Frank Oz is quite literally the voice—or voices—of multiple generations. Fozzie Bear, Miss Piggy, Cookie Monster, Bert, Grover, Animal, and Sam the Eagle are just some of the zany and endearing characters he conceived alongside the visionary creator of the Muppets, Jim Henson. (I’ll also just say “Yoda” and leave it at that.)
He’s directed a dozen feature films over the course of three decades—Little Shop of Horrors, Dirty Rotten Scoundrels,What About Bob?, Bowfinger, The Score—infusing each with wit, optimism, and a carefree spirit reminiscent of his work with the Muppets. He’s also directed for the theatre, produced, written, and acted, having appeared in small roles in a handful of director John Landis’s films.
Now, almost 11 years after his last feature film, Death at a Funeral, Oz is adding yet another title to his already packed resume: documentarian. Ever since last year’s South by Southwest Conference, where Oz’s new film, Muppet Guys Talking: Secrets Behind the Show the Whole World Watched, had its world premiere, fans have had a new film to look forward to from some of the architects of the Muppets.
The 65-minute film, which will be available for streaming and download on March 16 (only on the film’s website), is exactly what the title implies. Oz sat down in a New York City loft with four other original Muppet performers and filmed an intimate conversation that reveals never-before-heard stories of working with the iconic puppets and—most importantly—Henson’s kind, creative, and generous spirit.
It’s impossible not to smile seeing Oz, Dave Goelz (Gonzo, Bunsen Honeydew, Boober Fraggle), Fran Brill (Prairie Dawn, Zoe, Betty Lou), Bill Barretta (Pepé the King Prawn, Bobo the Bear, Johnny Fiama), and the late Jerry Nelson (the Count, Snuffleupagus, Gobo Fraggle) all sitting in a room together riffing as they did with their Muppet counterparts. Their stories of working on Henson’s two Emmy Award-winning shows—The Muppet Show and Sesame Street—to some of the early Muppet films are funny, poignant, inspiring, and even a little sad because of Henson’s untimely death.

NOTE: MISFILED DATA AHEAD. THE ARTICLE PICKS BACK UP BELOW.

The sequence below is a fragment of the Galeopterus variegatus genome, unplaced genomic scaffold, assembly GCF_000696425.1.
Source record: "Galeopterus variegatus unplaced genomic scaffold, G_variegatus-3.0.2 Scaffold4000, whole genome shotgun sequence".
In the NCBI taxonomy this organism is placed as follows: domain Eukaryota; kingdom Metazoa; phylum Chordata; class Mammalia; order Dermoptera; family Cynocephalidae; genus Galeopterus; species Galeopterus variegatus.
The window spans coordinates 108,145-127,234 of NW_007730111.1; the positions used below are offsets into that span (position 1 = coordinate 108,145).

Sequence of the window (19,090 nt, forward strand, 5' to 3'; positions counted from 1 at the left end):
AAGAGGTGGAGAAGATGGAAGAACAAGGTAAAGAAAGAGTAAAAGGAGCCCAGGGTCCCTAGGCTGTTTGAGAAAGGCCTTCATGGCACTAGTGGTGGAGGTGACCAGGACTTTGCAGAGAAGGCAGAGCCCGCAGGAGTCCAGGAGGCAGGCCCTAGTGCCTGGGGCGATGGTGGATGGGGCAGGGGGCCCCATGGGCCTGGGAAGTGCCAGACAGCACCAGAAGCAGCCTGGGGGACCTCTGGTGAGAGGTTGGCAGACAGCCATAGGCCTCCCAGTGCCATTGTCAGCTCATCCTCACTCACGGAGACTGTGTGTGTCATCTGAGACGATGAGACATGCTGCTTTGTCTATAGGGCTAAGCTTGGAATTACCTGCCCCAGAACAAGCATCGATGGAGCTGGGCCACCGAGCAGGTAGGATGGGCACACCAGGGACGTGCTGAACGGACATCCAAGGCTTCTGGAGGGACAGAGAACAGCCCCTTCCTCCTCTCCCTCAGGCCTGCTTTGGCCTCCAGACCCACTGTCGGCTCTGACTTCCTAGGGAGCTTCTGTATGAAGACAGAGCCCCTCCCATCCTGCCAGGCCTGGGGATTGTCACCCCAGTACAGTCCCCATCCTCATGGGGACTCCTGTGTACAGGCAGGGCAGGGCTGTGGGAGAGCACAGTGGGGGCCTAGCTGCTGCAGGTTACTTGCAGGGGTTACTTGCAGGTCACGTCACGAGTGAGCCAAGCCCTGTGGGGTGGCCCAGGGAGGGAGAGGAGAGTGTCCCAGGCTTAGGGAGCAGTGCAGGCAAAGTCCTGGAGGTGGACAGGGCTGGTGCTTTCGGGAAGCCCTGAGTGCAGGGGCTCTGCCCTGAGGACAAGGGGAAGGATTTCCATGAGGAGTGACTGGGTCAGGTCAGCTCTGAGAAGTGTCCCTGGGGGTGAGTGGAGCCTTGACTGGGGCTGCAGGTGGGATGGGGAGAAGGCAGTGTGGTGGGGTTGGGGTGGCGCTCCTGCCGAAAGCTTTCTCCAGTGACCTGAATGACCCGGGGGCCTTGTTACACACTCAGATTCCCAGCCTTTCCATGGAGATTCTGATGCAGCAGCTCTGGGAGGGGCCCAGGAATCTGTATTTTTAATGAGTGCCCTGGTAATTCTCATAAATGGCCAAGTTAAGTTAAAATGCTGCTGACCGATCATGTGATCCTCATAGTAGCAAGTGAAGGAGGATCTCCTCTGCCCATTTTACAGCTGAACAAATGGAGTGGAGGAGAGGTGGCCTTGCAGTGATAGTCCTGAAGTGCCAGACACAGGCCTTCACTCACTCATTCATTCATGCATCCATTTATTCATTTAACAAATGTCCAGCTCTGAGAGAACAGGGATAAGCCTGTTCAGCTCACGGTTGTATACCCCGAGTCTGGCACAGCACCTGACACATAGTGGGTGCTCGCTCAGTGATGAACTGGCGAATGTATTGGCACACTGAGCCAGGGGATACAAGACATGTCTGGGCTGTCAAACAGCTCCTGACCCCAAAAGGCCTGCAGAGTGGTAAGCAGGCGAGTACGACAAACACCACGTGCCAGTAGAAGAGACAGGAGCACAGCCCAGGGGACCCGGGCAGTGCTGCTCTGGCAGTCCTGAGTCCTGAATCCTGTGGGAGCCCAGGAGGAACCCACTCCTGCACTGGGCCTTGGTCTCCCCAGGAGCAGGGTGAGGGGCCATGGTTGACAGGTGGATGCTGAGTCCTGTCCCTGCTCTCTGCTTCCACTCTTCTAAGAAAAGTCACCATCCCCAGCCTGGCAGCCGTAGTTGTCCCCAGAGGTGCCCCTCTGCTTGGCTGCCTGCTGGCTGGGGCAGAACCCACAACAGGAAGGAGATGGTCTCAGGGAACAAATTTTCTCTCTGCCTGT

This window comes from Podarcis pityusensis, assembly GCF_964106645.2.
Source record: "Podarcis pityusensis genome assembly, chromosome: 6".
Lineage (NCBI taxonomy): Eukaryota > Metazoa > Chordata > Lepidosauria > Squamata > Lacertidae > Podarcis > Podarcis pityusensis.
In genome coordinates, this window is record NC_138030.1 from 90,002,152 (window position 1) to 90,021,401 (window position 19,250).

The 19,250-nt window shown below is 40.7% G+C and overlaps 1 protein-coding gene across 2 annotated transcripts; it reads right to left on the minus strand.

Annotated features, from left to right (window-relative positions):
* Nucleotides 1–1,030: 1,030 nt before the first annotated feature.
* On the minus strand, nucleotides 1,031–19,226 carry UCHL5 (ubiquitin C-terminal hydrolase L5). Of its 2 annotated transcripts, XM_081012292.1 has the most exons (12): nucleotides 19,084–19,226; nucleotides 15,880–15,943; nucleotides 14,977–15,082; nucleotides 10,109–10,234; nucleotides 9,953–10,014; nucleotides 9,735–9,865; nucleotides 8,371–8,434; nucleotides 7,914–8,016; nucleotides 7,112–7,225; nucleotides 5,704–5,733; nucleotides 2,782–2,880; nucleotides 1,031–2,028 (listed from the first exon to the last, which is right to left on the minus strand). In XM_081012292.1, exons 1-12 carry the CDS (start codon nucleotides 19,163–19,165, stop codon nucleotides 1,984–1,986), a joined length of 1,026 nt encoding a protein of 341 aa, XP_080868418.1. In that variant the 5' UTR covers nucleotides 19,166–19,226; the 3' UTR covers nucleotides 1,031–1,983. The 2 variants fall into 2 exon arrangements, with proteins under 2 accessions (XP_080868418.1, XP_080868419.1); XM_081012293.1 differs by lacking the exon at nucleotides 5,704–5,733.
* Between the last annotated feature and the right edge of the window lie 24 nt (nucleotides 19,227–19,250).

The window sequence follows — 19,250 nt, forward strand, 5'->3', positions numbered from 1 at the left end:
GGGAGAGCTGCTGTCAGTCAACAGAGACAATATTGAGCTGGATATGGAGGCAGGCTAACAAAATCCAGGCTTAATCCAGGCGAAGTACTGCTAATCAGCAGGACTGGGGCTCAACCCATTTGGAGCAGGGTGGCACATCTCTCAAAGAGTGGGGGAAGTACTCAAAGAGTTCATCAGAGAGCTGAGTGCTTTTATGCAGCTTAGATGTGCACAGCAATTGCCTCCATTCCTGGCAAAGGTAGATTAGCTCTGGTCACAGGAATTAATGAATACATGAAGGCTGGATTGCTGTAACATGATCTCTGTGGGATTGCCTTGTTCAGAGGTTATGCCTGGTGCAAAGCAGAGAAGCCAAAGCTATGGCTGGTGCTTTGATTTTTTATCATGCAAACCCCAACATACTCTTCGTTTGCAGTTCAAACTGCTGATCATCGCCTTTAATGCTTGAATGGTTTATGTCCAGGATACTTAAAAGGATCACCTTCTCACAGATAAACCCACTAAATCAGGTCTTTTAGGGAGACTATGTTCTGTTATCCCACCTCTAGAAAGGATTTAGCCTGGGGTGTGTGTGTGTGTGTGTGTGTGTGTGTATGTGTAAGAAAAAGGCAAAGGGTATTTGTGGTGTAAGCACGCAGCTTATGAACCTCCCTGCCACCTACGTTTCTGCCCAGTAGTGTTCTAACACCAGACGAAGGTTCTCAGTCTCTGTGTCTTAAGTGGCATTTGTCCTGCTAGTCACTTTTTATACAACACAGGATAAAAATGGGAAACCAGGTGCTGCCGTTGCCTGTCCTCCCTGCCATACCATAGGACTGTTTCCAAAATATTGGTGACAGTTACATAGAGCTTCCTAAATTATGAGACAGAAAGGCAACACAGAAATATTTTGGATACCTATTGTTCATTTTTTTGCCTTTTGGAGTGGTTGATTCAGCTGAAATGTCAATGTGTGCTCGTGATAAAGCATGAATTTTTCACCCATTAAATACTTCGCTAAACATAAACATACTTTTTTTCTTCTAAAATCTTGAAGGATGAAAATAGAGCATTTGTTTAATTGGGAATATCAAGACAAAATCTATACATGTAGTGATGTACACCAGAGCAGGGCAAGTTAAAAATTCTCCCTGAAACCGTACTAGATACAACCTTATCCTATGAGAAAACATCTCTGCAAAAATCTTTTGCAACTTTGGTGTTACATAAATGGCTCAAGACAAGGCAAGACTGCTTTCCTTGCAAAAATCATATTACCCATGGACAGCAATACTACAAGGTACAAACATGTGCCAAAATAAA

Fifteen years after making coffee and setting out bagels in a production office kitchen while working as a P.A. on Oz’s 2004 remake of The Stepford Wives, I reconnected with the director via phone from New York. The man with the inimitable voice told me about the development of Muppet Guys Talking, premiering the film at South by Southwest, his collaborations with Steve Martin, joining Twitter, the differences between shooting in L.A. and N.Y., and when we’ll see a new Frank Oz feature film. (This conversation has been edited lightly for length and clarity.)
Where did the idea come from for Muppet Guys Talking?
It came from my wife, Victoria [Labalme], who is one of the producers. She saw how at dinner we riffed with each other—we being Dave and Jerry Nelson and Frannie and Bill. When we get together we riff with each other, we tease each other, but we support each other. Victoria never kind of saw that culture before, that kind of way to work with each other and so she suggested that, Why don’t we just record it? And I said no. [Laughs] And I said no because when I joined [the Muppets] I was 19-years-old and that’s all I’ve known, so to me it was very boring. I thought, Who the hell’s gonna want to see this? This is just what I did every day.
So finally, after about a year, she convinced me and part of the reason was to show the world how what an extraordinary working experience, and supportive working experience, and collaborative working experience it was with Jim. And the other reason was I’d get to show my buddies—my brothers and sisters—who people don’t know.
I couldn’t stop smiling when I watched the movie and not just because of the stories, but because it was great to see you all together. How often do you see each other?